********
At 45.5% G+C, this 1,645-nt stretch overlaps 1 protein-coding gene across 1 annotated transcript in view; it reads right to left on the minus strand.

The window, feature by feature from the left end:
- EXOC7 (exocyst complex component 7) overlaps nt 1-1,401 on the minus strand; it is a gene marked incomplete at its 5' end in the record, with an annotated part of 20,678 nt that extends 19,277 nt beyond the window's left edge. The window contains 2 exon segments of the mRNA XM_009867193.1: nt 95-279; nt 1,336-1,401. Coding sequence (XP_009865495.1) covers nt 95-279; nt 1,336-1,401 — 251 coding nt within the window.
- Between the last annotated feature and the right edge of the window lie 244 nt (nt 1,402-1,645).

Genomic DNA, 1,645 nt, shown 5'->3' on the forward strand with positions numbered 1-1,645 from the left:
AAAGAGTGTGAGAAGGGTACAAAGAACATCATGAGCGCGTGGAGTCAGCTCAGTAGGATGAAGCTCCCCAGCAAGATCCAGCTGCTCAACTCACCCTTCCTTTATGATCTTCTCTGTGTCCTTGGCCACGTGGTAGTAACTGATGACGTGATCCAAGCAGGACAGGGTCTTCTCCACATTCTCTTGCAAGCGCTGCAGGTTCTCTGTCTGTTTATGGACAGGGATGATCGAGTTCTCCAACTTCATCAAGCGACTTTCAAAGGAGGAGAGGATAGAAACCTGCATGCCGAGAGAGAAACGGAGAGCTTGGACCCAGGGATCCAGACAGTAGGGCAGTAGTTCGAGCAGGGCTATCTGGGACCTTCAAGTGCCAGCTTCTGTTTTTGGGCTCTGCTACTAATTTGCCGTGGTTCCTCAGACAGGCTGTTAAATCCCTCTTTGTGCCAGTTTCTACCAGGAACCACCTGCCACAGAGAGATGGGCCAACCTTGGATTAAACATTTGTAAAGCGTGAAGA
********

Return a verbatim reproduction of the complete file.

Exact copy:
At 45.5% G+C, this 1,645-nt stretch overlaps 1 protein-coding gene across 1 annotated transcript in view; it reads right to left on the minus strand.

The window, feature by feature from the left end:
- EXOC7 (exocyst complex component 7) overlaps nt 1-1,401 on the minus strand; it is a gene marked incomplete at its 5' end in the record, with an annotated part of 20,678 nt that extends 19,277 nt beyond the window's left edge. The window contains 2 exon segments of the mRNA XM_009867193.1: nt 95-279; nt 1,336-1,401. Coding sequence (XP_009865495.1) covers nt 95-279; nt 1,336-1,401 — 251 coding nt within the window.
- Between the last annotated feature and the right edge of the window lie 244 nt (nt 1,402-1,645).

Genomic DNA, 1,645 nt, shown 5'->3' on the forward strand with positions numbered 1-1,645 from the left:
AAAGAGTGTGAGAAGGGTACAAAGAACATCATGAGCGCGTGGAGTCAGCTCAGTAGGATGAAGCTCCCCAGCAAGATCCAGCTGCTCAACTCACCCTTCCTTTATGATCTTCTCTGTGTCCTTGGCCACGTGGTAGTAACTGATGACGTGATCCAAGCAGGACAGGGTCTTCTCCACATTCTCTTGCAAGCGCTGCAGGTTCTCTGTCTGTTTATGGACAGGGATGATCGAGTTCTCCAACTTCATCAAGCGACTTTCAAAGGAGGAGAGGATAGAAACCTGCATGCCGAGAGAGAAACGGAGAGCTTGGACCCAGGGATCCAGACAGTAGGGCAGTAGTTCGAGCAGGGCTATCTGGGACCTTCAAGTGCCAGCTTCTGTTTTTGGGCTCTGCTACTAATTTGCCGTGGTTCCTCAGACAGGCTGTTAAATCCCTCTTTGTGCCAGTTTCTACCAGGAACCACCTGCCACAGAGAGATGGGCCAACCTTGGATTAAACATTTGTAAAGCGTGAAGA